Monday, December 17, 2012

Seeing Snapshots

In an earlier post, I made some remarks about how we see photographs, especially the way we see photographs we have made. Having made a photograph, we see it as the creator, we see the important things as important and the unimportant things as unimportant. Others may tend to see our work.. differently.

Snapshots take this notion is the nth degree. The maker of the snapshot sees, usually, the subject. This is a picture of my dessert at that one restaurant, and all I see is the dessert, and I remember how delicious it was and what that evening was like. You see a blurry and badly lit photograph of something that looks like it was probably gooey. You also see other patrons of the restaurant, you see the gravy blot on the tablecloth, you see the blurry thumb in the lower left of the frame.

Each of us, the snapshottist and the critical viewer, cannot see the image any other way. This applies to the billions of images uploaded to the internet. The creator sees one thing, their close friends may tend to see much the same thing because they have some related context in which the image lives, and they are generous viewers. A stranger, especially a critical one, sees nothing but a sea of bad lighting and blurry thumbs. Neither group can see these images in any other way.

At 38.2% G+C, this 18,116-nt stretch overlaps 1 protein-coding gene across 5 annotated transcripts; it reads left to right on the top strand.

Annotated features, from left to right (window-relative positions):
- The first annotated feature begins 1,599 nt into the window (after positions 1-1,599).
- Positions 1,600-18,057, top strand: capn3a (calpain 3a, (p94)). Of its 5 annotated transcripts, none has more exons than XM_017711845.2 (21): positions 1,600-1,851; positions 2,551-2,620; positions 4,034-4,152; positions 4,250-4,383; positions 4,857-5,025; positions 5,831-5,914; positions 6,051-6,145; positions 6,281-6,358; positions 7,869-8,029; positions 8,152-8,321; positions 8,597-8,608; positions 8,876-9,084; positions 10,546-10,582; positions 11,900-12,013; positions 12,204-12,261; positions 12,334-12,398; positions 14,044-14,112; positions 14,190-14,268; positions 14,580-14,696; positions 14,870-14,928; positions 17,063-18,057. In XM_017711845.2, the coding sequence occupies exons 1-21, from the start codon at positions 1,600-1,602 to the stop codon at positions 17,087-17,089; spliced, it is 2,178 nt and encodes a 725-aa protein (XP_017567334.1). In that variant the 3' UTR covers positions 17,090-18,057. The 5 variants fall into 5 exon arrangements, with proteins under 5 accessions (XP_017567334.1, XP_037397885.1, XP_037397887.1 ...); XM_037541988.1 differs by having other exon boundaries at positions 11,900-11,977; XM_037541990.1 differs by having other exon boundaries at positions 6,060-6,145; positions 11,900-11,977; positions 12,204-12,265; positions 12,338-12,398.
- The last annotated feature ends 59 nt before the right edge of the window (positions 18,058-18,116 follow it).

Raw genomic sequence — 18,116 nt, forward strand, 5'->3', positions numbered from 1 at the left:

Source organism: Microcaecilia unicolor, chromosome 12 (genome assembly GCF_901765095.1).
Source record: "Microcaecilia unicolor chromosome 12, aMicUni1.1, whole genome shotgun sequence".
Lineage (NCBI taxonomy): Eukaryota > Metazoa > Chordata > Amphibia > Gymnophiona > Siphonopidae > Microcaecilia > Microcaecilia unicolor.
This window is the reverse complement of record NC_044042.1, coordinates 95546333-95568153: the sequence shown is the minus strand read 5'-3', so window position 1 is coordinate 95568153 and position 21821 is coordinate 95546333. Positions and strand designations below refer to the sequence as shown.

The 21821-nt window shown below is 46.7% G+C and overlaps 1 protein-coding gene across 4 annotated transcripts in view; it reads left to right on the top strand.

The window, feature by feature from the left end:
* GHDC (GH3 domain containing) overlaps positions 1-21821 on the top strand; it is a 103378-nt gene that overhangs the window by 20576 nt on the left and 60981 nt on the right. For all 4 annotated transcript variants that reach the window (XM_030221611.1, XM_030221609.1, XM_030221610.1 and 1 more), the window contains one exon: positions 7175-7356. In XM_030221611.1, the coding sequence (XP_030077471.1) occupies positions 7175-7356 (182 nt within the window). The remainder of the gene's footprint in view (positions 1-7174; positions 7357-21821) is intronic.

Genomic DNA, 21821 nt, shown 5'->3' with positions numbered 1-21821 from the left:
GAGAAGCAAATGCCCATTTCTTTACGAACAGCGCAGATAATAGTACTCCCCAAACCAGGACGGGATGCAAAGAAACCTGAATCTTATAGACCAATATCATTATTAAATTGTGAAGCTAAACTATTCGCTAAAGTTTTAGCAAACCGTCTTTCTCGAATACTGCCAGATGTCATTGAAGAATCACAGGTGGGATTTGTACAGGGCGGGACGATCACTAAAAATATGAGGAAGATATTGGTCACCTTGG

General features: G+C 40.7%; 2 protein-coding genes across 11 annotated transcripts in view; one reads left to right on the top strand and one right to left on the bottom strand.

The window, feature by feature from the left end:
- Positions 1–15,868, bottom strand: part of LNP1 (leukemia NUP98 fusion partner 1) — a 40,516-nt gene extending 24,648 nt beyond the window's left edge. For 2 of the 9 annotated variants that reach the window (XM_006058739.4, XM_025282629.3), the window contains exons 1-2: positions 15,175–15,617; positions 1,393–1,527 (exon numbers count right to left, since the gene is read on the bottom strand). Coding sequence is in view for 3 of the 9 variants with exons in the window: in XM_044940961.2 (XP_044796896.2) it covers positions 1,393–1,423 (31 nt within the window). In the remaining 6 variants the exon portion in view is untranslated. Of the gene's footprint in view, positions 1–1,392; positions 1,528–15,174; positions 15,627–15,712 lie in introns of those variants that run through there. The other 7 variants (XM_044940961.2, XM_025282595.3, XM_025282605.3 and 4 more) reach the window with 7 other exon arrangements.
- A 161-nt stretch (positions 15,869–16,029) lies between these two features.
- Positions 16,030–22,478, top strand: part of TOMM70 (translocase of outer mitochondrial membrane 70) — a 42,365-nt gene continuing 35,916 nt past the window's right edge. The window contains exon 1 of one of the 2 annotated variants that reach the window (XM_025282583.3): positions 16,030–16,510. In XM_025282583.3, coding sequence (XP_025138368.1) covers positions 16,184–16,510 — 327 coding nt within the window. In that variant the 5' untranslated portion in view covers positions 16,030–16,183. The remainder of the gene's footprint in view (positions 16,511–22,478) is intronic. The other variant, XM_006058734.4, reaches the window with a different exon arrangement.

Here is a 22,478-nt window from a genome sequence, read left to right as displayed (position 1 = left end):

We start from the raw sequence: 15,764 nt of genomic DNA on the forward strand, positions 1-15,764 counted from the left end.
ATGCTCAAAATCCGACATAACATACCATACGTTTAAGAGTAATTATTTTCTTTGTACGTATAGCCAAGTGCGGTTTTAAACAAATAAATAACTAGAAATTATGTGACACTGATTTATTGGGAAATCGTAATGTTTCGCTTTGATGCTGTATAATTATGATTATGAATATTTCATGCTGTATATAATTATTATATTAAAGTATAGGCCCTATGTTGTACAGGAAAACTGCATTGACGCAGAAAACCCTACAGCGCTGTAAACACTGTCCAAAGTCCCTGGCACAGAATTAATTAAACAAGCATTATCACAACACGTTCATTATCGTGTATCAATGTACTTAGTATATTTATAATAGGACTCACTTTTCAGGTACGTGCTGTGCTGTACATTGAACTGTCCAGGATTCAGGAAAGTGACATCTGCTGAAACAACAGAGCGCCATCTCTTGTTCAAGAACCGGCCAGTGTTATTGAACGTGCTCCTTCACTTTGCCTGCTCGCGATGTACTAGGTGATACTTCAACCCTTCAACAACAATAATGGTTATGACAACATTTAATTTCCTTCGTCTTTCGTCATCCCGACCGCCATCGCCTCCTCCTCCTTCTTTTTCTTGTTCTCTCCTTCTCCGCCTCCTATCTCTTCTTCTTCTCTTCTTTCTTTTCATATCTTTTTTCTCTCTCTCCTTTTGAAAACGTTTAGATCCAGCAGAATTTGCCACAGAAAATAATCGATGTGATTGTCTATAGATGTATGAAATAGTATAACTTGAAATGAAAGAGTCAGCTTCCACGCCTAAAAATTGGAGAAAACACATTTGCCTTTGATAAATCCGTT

It is by no means necessary to make anything of this. We can simply ignore Facebook photographs and move on with our lives (I certainly do). If, however, we wanted to make something of this we might choose to create for the critical and uninitiated viewer that same viewing experience that the snapshot's creator has.

We could simply take beautifully lit photographs of lovingly prepared desserts, but I think that would be missing the point. The idea would be to create that visceral experience, to simulate in some way that experience of being there, and of eating that dessert. The photographs need to lose the blurry thumbs, to be sure, and the other distracting elements, but I think a gritty and immediate feel is necessary. Is there some application of street photography here? Can one somehow bring a little grit, a little blur, a little feeling of vérité to the problem of photographing the dessert, or the party, or the new-to-you car?

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